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2-1: Dice-K wins it in style, 2-1

A very good outing by Daisuke Matsuzaka (1-0) tonight. 6 2/3 innings, one run on just two hits and no walks, plus 9 Ks. If you look at the stat line, he was dominant; however, Dice-K is one of those pitchers that somehow doesn’t look like he is dominating people. At least early on, he was getting behind hitters and throwing a lot of pitches again. To his credit, he didn’t give in to them and didn’t walk a single man. Read more of this post

Youkilis settles before arbitration

For those of you who were worried, it’s a done deal now. Kevin Youkilis has agreed to a one-year, $3M deal with the Red Sox for 2008. Theo Epstein has never gone to arbitration with a Red Sox player, and he’s not about to start now. Even though the salaries were kind of far apart initially, the final number seems to signal that there was no ill will in the negotiations, though they took some time.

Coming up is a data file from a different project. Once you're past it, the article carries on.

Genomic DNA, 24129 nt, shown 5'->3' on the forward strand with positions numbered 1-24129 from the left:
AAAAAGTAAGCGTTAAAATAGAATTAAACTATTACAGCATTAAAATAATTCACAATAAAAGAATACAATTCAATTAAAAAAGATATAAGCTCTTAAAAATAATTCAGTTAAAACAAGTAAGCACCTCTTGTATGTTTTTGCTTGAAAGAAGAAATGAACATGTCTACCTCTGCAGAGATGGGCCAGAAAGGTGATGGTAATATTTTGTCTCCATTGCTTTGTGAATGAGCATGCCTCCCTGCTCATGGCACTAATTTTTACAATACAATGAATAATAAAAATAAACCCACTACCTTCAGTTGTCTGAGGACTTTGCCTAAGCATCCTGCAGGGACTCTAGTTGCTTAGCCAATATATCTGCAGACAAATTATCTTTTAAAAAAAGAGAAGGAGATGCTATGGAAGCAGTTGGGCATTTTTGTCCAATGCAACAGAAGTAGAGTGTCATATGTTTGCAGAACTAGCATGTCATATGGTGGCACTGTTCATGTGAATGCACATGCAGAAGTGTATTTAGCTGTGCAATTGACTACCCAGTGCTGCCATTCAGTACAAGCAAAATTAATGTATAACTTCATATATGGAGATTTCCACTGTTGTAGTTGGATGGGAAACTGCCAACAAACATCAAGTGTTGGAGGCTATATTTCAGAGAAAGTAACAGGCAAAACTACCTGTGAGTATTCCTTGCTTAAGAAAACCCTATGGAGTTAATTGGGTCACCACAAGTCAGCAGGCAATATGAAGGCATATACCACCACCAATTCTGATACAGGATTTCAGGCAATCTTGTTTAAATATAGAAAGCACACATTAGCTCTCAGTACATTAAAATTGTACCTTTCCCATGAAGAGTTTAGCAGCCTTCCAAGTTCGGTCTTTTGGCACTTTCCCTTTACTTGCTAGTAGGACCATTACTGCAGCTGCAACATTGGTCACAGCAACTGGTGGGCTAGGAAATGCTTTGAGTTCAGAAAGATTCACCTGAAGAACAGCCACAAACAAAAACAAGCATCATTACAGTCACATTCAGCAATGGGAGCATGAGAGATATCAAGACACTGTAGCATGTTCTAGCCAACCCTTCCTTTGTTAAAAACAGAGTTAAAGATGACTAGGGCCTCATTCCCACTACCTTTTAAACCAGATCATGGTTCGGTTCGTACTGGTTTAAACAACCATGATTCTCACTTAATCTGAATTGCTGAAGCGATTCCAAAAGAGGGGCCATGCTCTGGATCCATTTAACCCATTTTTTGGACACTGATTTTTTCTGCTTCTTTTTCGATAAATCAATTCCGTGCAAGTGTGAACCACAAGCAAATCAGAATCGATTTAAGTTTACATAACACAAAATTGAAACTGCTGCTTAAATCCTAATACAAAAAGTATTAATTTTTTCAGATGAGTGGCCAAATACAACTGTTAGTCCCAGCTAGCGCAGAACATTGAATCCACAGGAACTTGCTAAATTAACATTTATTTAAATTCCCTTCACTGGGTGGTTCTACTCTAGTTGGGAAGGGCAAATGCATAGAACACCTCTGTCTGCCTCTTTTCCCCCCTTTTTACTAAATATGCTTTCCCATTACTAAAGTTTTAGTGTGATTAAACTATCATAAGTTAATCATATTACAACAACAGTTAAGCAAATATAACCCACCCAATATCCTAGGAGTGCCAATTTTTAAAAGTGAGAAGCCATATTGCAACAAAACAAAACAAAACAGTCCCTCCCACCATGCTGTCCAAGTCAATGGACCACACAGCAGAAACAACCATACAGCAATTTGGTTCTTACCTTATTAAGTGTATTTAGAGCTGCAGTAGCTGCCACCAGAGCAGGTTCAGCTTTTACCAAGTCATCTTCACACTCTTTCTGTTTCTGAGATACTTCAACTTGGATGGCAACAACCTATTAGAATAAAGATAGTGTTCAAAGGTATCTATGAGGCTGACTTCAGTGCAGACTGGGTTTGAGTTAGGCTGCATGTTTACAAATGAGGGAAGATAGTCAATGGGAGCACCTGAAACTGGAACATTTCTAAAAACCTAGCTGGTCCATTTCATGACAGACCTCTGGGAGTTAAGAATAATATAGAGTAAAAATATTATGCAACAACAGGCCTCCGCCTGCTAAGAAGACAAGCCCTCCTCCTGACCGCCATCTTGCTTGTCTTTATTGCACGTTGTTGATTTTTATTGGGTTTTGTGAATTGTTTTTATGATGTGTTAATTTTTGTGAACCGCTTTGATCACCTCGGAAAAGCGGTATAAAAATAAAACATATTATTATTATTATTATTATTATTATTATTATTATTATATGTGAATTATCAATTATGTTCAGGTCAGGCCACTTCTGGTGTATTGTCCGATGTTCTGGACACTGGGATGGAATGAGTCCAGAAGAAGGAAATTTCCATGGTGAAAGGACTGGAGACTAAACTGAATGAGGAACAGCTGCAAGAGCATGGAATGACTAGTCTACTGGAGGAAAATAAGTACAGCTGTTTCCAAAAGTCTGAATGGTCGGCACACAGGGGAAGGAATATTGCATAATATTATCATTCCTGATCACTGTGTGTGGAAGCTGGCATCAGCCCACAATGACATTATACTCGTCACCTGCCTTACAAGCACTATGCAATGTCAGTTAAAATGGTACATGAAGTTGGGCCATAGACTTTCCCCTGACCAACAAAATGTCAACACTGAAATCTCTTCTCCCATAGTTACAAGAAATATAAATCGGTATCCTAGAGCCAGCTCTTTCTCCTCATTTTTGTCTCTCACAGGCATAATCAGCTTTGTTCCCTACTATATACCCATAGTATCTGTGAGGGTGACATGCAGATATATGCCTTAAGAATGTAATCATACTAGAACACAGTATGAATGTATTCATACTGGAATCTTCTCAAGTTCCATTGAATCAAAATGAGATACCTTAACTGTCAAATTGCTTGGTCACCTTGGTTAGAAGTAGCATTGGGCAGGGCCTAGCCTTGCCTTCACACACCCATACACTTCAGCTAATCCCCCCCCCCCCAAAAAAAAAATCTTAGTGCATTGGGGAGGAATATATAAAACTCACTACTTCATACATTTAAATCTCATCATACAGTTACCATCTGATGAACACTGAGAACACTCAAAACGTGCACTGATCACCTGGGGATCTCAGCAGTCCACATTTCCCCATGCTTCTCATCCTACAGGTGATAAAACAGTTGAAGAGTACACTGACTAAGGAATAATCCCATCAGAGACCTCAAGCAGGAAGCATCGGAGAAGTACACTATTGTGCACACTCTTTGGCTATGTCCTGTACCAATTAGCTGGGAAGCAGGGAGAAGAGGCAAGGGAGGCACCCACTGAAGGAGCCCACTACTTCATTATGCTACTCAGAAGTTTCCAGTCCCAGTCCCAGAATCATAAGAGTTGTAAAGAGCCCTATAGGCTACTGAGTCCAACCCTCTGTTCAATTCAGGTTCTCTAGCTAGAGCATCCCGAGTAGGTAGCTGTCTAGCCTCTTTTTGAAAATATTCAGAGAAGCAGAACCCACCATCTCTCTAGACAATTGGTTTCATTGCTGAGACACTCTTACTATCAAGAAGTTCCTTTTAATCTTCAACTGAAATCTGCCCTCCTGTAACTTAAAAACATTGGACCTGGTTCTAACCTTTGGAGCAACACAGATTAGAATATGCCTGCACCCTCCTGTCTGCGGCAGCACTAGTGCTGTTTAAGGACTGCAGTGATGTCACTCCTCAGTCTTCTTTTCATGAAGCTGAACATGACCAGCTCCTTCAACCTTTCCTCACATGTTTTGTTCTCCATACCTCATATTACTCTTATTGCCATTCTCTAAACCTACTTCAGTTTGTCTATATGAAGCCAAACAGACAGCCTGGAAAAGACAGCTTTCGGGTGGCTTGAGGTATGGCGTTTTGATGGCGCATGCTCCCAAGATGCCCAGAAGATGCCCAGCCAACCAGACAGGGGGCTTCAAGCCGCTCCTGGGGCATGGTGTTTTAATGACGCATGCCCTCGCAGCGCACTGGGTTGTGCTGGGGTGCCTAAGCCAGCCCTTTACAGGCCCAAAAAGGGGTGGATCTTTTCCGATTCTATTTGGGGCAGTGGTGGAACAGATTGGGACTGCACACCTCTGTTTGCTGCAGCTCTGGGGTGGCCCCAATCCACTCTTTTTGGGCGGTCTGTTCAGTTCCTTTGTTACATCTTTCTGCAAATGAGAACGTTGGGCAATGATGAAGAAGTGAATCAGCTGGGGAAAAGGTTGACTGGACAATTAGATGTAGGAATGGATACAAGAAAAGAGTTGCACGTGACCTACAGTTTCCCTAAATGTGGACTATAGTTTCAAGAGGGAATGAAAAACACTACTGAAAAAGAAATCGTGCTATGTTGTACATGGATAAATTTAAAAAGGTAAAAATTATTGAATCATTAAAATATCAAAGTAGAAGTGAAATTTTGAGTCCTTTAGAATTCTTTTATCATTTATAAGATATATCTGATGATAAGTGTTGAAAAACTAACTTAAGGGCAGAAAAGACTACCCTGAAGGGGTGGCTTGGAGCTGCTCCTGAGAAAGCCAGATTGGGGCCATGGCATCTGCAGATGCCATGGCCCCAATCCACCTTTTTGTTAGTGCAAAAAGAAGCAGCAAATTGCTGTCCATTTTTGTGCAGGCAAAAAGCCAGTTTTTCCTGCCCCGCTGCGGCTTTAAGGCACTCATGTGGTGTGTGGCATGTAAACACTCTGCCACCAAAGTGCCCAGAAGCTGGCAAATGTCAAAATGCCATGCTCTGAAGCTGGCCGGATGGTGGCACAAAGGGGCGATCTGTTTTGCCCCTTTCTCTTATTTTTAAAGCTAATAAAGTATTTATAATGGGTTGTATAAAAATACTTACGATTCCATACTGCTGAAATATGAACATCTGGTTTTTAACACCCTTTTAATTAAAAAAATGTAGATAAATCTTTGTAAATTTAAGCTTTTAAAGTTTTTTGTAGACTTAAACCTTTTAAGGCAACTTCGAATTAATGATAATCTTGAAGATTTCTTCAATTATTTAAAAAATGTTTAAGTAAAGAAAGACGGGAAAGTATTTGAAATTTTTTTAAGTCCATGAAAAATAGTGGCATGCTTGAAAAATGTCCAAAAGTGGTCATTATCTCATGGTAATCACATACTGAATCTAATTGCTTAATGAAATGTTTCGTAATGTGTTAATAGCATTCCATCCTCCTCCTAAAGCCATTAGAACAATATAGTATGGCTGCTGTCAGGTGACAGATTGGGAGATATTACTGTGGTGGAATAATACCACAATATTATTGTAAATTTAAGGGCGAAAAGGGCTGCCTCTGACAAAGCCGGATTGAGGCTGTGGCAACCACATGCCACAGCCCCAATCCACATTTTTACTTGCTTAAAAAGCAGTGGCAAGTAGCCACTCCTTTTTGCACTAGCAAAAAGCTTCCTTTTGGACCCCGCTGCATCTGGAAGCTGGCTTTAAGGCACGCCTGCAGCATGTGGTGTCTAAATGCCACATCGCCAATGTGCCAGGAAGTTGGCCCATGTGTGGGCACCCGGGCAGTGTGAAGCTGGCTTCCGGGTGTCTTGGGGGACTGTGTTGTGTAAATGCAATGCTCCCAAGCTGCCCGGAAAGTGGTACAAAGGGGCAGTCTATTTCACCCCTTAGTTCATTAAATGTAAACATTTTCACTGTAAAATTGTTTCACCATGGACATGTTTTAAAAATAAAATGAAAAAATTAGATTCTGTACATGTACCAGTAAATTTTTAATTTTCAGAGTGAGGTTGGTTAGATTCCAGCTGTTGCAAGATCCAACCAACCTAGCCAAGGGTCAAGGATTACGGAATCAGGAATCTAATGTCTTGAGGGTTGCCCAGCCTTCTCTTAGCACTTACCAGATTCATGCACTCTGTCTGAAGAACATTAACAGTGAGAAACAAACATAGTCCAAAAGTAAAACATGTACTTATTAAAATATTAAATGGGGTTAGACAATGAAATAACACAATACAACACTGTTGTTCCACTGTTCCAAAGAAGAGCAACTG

On another note, the equipment truck has been loaded up here at Fenway, and it is on the way to Fort Myers, where pitchers and catchers will report this week, minus one Curt Schilling. The anticipation might kill me.

As to whether the Sox will try to acquire another pitcher, I think it’s quite possible. But I don’t see them going for Joe Blanton or anything. Maybe some grizzled veteran who would cost just a couple of million and could fall flat on his face without costing a prospect.